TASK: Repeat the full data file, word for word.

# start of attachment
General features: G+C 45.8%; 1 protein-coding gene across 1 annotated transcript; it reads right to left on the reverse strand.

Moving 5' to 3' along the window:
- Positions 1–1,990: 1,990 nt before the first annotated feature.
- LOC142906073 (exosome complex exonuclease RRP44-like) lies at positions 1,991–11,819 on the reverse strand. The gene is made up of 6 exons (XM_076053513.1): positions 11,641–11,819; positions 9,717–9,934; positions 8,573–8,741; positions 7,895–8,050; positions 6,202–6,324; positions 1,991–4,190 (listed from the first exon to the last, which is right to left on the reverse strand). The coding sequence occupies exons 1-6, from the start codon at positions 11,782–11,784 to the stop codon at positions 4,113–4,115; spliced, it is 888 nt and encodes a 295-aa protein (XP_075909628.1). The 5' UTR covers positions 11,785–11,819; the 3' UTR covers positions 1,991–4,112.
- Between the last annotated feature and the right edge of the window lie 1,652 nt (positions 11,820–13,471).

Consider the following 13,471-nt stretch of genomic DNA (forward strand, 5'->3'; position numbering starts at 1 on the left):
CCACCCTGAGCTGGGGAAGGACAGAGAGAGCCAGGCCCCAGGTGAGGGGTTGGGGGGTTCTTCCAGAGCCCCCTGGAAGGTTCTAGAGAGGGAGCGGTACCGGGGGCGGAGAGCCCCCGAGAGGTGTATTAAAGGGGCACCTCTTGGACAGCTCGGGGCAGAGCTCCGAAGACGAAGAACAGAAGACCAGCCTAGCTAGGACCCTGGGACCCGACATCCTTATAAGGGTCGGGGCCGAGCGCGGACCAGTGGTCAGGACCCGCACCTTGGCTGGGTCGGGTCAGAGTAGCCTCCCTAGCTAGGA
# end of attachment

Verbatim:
General features: G+C 45.8%; 1 protein-coding gene across 1 annotated transcript; it reads right to left on the reverse strand.

Moving 5' to 3' along the window:
- Positions 1–1,990: 1,990 nt before the first annotated feature.
- LOC142906073 (exosome complex exonuclease RRP44-like) lies at positions 1,991–11,819 on the reverse strand. The gene is made up of 6 exons (XM_076053513.1): positions 11,641–11,819; positions 9,717–9,934; positions 8,573–8,741; positions 7,895–8,050; positions 6,202–6,324; positions 1,991–4,190 (listed from the first exon to the last, which is right to left on the reverse strand). The coding sequence occupies exons 1-6, from the start codon at positions 11,782–11,784 to the stop codon at positions 4,113–4,115; spliced, it is 888 nt and encodes a 295-aa protein (XP_075909628.1). The 5' UTR covers positions 11,785–11,819; the 3' UTR covers positions 1,991–4,112.
- Between the last annotated feature and the right edge of the window lie 1,652 nt (positions 11,820–13,471).

Consider the following 13,471-nt stretch of genomic DNA (forward strand, 5'->3'; position numbering starts at 1 on the left):
CCACCCTGAGCTGGGGAAGGACAGAGAGAGCCAGGCCCCAGGTGAGGGGTTGGGGGGTTCTTCCAGAGCCCCCTGGAAGGTTCTAGAGAGGGAGCGGTACCGGGGGCGGAGAGCCCCCGAGAGGTGTATTAAAGGGGCACCTCTTGGACAGCTCGGGGCAGAGCTCCGAAGACGAAGAACAGAAGACCAGCCTAGCTAGGACCCTGGGACCCGACATCCTTATAAGGGTCGGGGCCGAGCGCGGACCAGTGGTCAGGACCCGCACCTTGGCTGGGTCGGGTCAGAGTAGCCTCCCTAGCTAGGA